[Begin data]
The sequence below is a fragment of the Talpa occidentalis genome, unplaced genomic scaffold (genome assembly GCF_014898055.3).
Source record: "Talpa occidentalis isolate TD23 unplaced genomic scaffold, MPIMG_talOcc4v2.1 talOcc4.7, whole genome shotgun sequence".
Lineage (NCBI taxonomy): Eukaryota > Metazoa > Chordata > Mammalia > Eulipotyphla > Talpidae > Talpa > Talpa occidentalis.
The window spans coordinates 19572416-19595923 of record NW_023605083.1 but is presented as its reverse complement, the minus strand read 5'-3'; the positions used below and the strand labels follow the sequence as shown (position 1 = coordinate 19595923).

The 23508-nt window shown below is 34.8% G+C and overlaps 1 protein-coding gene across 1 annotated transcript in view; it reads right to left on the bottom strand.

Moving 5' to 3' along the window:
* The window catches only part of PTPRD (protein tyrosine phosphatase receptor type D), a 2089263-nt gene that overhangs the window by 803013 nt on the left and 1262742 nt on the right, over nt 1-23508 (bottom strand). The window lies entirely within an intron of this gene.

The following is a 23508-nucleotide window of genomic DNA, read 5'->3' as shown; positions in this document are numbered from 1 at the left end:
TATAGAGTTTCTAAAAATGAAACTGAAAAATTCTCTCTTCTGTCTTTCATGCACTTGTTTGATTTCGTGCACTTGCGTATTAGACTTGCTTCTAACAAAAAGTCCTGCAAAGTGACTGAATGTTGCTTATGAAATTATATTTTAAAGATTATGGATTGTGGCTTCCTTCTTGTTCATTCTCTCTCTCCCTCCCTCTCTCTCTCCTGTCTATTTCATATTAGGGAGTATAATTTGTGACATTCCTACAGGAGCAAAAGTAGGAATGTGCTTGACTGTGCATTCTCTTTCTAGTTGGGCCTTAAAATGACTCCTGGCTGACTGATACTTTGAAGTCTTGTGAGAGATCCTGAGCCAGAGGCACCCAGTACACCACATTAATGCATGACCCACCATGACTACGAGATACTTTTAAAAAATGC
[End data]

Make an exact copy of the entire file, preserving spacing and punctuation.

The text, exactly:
The sequence below is a fragment of the Talpa occidentalis genome, unplaced genomic scaffold (genome assembly GCF_014898055.3).
Source record: "Talpa occidentalis isolate TD23 unplaced genomic scaffold, MPIMG_talOcc4v2.1 talOcc4.7, whole genome shotgun sequence".
Lineage (NCBI taxonomy): Eukaryota > Metazoa > Chordata > Mammalia > Eulipotyphla > Talpidae > Talpa > Talpa occidentalis.
The window spans coordinates 19572416-19595923 of record NW_023605083.1 but is presented as its reverse complement, the minus strand read 5'-3'; the positions used below and the strand labels follow the sequence as shown (position 1 = coordinate 19595923).

The 23508-nt window shown below is 34.8% G+C and overlaps 1 protein-coding gene across 1 annotated transcript in view; it reads right to left on the bottom strand.

Moving 5' to 3' along the window:
* The window catches only part of PTPRD (protein tyrosine phosphatase receptor type D), a 2089263-nt gene that overhangs the window by 803013 nt on the left and 1262742 nt on the right, over nt 1-23508 (bottom strand). The window lies entirely within an intron of this gene.

The following is a 23508-nucleotide window of genomic DNA, read 5'->3' as shown; positions in this document are numbered from 1 at the left end:
TATAGAGTTTCTAAAAATGAAACTGAAAAATTCTCTCTTCTGTCTTTCATGCACTTGTTTGATTTCGTGCACTTGCGTATTAGACTTGCTTCTAACAAAAAGTCCTGCAAAGTGACTGAATGTTGCTTATGAAATTATATTTTAAAGATTATGGATTGTGGCTTCCTTCTTGTTCATTCTCTCTCTCCCTCCCTCTCTCTCTCCTGTCTATTTCATATTAGGGAGTATAATTTGTGACATTCCTACAGGAGCAAAAGTAGGAATGTGCTTGACTGTGCATTCTCTTTCTAGTTGGGCCTTAAAATGACTCCTGGCTGACTGATACTTTGAAGTCTTGTGAGAGATCCTGAGCCAGAGGCACCCAGTACACCACATTAATGCATGACCCACCATGACTACGAGATACTTTTAAAAAATGC